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I don't generaly ask the question but I do suss terrain out etc from the map beforehand. I like to walk from pre sunrise to sunset to get the miles in, and so have a rough pre-determined idea of where I would want to stop each night. If wanting to average 40 miles a day it is neccesary to know that there is a wild camping possibilty around the 40 mile mark each evening. Some times this just doesn't work out and I end up retreating to a B&B.

mananddog

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Sometimes it is handy to have local or inside knowledge, especially in Scotland where you could come to the end of a long weary day without any suitable spots for miles of heather, bog and tussock grass not always apparent on maps or images. In busy places it is handy to have knowledge of places that are a bit out of the way so you can get some privacy.


It does not always work, a friend told me of a nice sheltered spot in the Monadhliaths and the only spot for miles. When I got there I found a dead and very smelly decomposing deer on the spot and I had to walk quite a lot further.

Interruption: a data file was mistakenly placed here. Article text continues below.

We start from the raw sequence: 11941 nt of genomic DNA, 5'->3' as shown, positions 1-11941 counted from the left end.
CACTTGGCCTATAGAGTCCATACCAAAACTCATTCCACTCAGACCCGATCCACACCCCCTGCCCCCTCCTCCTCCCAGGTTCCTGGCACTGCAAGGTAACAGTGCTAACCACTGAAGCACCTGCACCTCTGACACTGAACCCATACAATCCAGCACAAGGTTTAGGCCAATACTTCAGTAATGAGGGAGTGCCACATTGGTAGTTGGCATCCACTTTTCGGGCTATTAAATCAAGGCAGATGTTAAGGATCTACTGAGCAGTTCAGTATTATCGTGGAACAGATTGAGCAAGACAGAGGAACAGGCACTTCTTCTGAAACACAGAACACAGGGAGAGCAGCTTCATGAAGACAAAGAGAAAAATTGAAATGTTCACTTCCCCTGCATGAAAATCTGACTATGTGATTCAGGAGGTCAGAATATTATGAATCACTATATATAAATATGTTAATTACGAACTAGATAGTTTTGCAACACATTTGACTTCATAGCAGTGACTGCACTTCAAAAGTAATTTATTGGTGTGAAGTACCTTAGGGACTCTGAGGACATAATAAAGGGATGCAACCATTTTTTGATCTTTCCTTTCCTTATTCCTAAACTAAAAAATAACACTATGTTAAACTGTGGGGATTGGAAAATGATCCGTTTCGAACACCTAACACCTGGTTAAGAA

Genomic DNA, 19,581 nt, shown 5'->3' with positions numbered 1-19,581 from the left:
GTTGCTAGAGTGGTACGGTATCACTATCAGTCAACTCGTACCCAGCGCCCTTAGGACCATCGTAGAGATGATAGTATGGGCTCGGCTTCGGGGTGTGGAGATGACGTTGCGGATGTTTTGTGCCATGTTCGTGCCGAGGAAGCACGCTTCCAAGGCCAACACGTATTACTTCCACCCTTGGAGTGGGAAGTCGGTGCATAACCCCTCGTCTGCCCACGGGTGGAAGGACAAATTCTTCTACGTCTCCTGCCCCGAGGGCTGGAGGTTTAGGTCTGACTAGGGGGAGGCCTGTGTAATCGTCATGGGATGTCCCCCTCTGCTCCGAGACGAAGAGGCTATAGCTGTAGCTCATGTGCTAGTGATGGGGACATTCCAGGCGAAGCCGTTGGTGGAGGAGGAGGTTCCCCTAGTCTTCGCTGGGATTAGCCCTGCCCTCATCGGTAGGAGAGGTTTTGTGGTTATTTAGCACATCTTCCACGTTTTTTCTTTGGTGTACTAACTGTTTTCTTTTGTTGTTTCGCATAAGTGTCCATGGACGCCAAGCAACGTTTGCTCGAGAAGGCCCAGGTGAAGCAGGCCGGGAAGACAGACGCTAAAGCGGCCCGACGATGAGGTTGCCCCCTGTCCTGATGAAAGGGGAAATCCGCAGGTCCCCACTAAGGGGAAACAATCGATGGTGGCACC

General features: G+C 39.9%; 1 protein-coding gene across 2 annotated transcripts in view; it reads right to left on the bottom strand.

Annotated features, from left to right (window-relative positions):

Snowman

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I have to say that while I have wild camped, it's not my preference when trekking.   I do try to aim for somewhere with a pub that, with advanced planning, also does accommodation (it's nice to have a pint and something to eat, a shower and a warm bed for the night).   I don't book because I usually do the walks during school term time, so accommodation is often not a problem and I'm not tied to a specific distance each day.   However there are times when there's nowhere, or the pub (or sometimes a B&B or Youth Hostel) is full in which case I walk on another mile or so until I find somewhere quiet.   I do seek permission if it's obvious who the landowner is, but provided you stick to the basic rule and leave the site completely as you found it in the morning, I wouldn't expect, and never have had any issues.   If you strike camp before breakfast, then even if a landowner/ranger does spot you cooking breakfast, then there's nothing to indicate you spent the night there.


Youth Hostels are generally OK since most of them are licensed and do food these days, however the YHA's policy in recent years of closing the more remote hostels to pay for upgrades to city locations has diminished their usefulness.

gunwharfman

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A wild camping suggestion around Keswick would suit me fine, in my opinion the Camping and Caravan Club sites nearby charge a lot of money for a patch of grass!  :)